Creating a new theory is not like destroying an old barn and erecting a skyscraper in its place. It is rather like climbing a mountain, gaining new and wider views, discovering unexpected connections between our starting points and its rich environment. But the point from which we started out still exists and can be seen, although it appears smaller and forms a tiny part of our broad view gained by the mastery of the obstacles on our adventurous way up.
One great lesson that we can learn from its systematic absence in the work of the grand theorists is that every self-conscious thinker must at all times be aware of--and hence be able to control--the levels of abstraction on which he is working. The capacity to shuttle between levels of abstraction, with ease and with clarity, is a signal mark of the imaginative and systematic thinker.
The Theory of Groups is a branch of mathematics in which one does something to something and then compares the result with the result obtained from doing the same thing to something else, or something else to the same thing.
Everything that explains the world has in fact explained a world that does not exist, a world in which men are at the center of the human enterprise and women are at the margin helping them. Such a world does not exist -- never has.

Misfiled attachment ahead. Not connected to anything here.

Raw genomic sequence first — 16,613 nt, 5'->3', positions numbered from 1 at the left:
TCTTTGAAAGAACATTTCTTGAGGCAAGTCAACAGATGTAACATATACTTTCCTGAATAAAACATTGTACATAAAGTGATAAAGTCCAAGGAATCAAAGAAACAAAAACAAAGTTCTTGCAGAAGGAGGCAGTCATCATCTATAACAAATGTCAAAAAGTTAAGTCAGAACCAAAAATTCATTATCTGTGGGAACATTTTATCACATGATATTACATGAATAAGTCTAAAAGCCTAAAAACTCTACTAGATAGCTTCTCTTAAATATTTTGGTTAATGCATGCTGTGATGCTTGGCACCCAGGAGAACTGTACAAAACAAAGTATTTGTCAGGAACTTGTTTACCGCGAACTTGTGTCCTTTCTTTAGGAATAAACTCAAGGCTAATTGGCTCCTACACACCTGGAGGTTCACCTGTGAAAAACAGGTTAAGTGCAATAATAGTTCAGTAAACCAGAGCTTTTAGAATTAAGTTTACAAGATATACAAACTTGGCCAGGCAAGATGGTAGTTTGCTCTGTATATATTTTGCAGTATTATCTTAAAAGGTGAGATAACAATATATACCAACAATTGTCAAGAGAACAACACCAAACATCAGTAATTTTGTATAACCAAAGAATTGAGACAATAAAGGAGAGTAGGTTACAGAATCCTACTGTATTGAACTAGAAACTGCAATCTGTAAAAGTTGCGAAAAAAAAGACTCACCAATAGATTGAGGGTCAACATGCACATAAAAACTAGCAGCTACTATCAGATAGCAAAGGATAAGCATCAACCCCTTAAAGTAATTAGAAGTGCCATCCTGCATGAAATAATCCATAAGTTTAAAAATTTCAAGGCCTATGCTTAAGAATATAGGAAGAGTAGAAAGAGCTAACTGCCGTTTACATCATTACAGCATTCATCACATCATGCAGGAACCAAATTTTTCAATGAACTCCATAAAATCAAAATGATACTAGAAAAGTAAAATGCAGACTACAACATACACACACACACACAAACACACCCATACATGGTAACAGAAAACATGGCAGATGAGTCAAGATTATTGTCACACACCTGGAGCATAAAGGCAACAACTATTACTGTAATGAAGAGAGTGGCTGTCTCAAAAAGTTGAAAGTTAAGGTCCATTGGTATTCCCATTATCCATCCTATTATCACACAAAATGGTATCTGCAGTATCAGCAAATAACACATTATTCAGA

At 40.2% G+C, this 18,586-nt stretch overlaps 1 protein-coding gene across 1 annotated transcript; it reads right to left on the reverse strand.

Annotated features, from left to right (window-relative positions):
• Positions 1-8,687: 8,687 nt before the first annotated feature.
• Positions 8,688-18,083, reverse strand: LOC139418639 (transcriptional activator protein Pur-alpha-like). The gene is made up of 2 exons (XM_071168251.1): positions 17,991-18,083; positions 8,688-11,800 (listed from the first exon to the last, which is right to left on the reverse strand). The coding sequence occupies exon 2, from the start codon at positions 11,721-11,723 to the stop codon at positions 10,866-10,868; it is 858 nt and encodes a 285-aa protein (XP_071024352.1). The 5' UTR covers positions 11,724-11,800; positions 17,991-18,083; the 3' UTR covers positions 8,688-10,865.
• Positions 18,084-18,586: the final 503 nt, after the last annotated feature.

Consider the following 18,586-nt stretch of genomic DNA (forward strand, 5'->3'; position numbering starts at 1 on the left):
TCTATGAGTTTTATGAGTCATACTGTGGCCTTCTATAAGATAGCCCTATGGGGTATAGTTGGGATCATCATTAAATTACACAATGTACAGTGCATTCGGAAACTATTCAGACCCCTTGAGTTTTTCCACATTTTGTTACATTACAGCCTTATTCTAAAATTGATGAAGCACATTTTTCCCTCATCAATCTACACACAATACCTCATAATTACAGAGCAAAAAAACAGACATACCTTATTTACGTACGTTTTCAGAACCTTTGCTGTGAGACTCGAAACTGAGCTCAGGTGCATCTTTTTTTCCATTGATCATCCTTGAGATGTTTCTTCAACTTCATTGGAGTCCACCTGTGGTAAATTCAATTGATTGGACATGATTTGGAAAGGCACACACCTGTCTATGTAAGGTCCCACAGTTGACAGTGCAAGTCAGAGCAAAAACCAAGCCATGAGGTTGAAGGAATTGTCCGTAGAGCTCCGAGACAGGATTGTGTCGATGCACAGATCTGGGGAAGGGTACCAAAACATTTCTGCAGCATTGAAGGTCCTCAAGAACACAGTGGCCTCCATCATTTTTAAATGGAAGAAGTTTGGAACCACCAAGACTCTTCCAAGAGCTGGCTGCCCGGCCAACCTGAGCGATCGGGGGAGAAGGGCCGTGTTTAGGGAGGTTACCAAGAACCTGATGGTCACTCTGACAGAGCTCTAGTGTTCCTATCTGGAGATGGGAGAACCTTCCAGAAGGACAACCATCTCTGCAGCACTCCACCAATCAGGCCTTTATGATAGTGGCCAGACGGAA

Unaware of the absurdity of it, we introduce our own petty household rules into the economy of the universe for which the life of generations, peoples, of entire planets, has no importance in relation to the general development.
The world can doubtless never be well known by theory: practice is absolutely necessary; but surely it is of great use to a young man, before he sets out for that country, full of mazes, windings, and turnings, to have at least a general map of it, made by some experienced traveler.
It is not enough for theory to describe and analyze, it must itself be an event in the universe it describes. In order to do this theory must partake of and become the acceleration of this logic. It must tear itself from all referents and take pride only in the future. Theory must operate on time at the cost of a deliberate distortion of present reality.
There never comes a point where a theory can be said to be true. The most that one can claim for any theory is that it has shared the successes of all its rivals and that it has passed at least one test which they have failed.